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There is a number of things you can do to reduce pesticide use and make your garden more environmentally friendly

Make A Difference: how green is your garden?


Bridget Ginnity on steps you can take to have a gorgeous garden without the chemical input

It’s well into summer now, and gardens and laneways are in full bloom, with butterflies and bees hopping from flower to flower.

Most Clare households have gardens and they’re often a source of great pleasure. When walking about, we also have the benefit of other people’s gardens but without the work, which is perhaps even better.

A few generations ago, gardens were either the manicured estates of the big houses or cottage gardens. In cottage gardens, every corner of the garden was planted and what thrived survived, what struggled was taken over. As society became better off and urbanised, the trend began for manicured gardens but nature is a bit like a teenager’s bedroom – it descends to chaos very quickly. Chemical pesticides came along and helped us have the order of a big house garden without the manpower.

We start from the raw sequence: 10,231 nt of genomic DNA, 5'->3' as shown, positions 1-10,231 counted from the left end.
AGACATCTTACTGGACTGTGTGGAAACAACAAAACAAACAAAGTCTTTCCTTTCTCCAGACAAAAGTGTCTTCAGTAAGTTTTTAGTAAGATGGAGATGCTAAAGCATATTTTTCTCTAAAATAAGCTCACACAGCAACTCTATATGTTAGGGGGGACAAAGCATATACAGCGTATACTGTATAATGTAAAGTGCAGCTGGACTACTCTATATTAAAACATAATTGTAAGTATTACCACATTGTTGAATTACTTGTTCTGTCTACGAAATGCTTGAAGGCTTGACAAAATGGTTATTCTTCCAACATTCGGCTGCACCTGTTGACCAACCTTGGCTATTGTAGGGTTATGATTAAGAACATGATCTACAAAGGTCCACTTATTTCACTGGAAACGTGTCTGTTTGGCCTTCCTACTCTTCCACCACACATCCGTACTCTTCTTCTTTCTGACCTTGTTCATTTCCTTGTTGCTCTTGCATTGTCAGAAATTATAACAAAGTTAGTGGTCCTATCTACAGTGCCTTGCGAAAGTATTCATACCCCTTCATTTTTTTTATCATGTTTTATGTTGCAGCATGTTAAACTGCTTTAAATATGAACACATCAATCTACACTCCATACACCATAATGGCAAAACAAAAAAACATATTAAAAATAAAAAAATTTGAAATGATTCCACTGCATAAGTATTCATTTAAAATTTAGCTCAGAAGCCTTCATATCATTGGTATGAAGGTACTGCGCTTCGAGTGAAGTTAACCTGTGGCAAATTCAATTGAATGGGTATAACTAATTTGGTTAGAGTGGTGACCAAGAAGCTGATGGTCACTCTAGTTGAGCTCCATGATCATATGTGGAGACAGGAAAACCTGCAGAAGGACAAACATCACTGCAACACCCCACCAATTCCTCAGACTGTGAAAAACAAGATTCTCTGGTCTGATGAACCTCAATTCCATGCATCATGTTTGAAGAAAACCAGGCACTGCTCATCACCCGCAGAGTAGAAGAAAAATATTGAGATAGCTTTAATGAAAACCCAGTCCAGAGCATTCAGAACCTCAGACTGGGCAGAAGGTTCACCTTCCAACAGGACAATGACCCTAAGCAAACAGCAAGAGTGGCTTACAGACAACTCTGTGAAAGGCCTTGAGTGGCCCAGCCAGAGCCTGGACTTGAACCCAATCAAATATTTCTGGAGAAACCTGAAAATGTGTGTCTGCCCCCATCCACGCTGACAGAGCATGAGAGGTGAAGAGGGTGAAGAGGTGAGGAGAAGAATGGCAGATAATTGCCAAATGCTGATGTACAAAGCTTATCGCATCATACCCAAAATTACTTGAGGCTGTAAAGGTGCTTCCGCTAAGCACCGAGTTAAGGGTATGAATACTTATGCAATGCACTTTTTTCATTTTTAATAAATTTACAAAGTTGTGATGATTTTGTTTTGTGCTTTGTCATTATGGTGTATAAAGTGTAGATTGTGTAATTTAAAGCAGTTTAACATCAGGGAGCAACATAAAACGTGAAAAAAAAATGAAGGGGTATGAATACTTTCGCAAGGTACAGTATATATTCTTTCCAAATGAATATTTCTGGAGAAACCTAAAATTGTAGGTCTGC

The term “pesticide” covers chemical control of anything considered a pest – weeds, slugs, insects, rats so on but there are serious concerns about their impact on the environment and our health.

Whether we garden seriously or in a blitz once or twice a year, it can be hard to believe that using pesticides in our little patch of a garden is going to have much of an impact. Pesticides are very effective and don’t require heavy effort. How bad can they be? Alternatives can seem like a lot of work – and do they work?

How bad are pesticides?
The price we were paying for excessive use of pesticides was first described in calm yet startling terms by Rachel Carson in her book “Silent Spring” of 1962. Loss of biodiversity, contamination of waterways, serious health effects were among the consequences.

Since then, some of the most hazardous pesticides have been banned although the effects have been long lasting. Although DDT was banned almost 40 years ago, recent research in the US has shown that even the grandchildren of women exposed to high levels of DDT in the sixties have adverse health impacts associated with DDT exposure. Other studies in Europe find that DDT is still in the soil.

There is debate about how serious the hazards are for the newer pesticides. While many are safer than first generation pesticides, it is clear there are still hazards – for example there are concerns about glyphosate (Round-Up) causing cancer and possibly reproductive issues.

A strong case can be made for controlled use of pesticides in food production and health protection, such as malaria. But when it comes to gardens, can we justify the risk that even a tiny percentage of people have reproductive problems or cancer for the sake of a tidy garden? Wildlife is under enormous stress due to the combined effects of pesticides, climate change and habitat loss but can anything we do make a difference?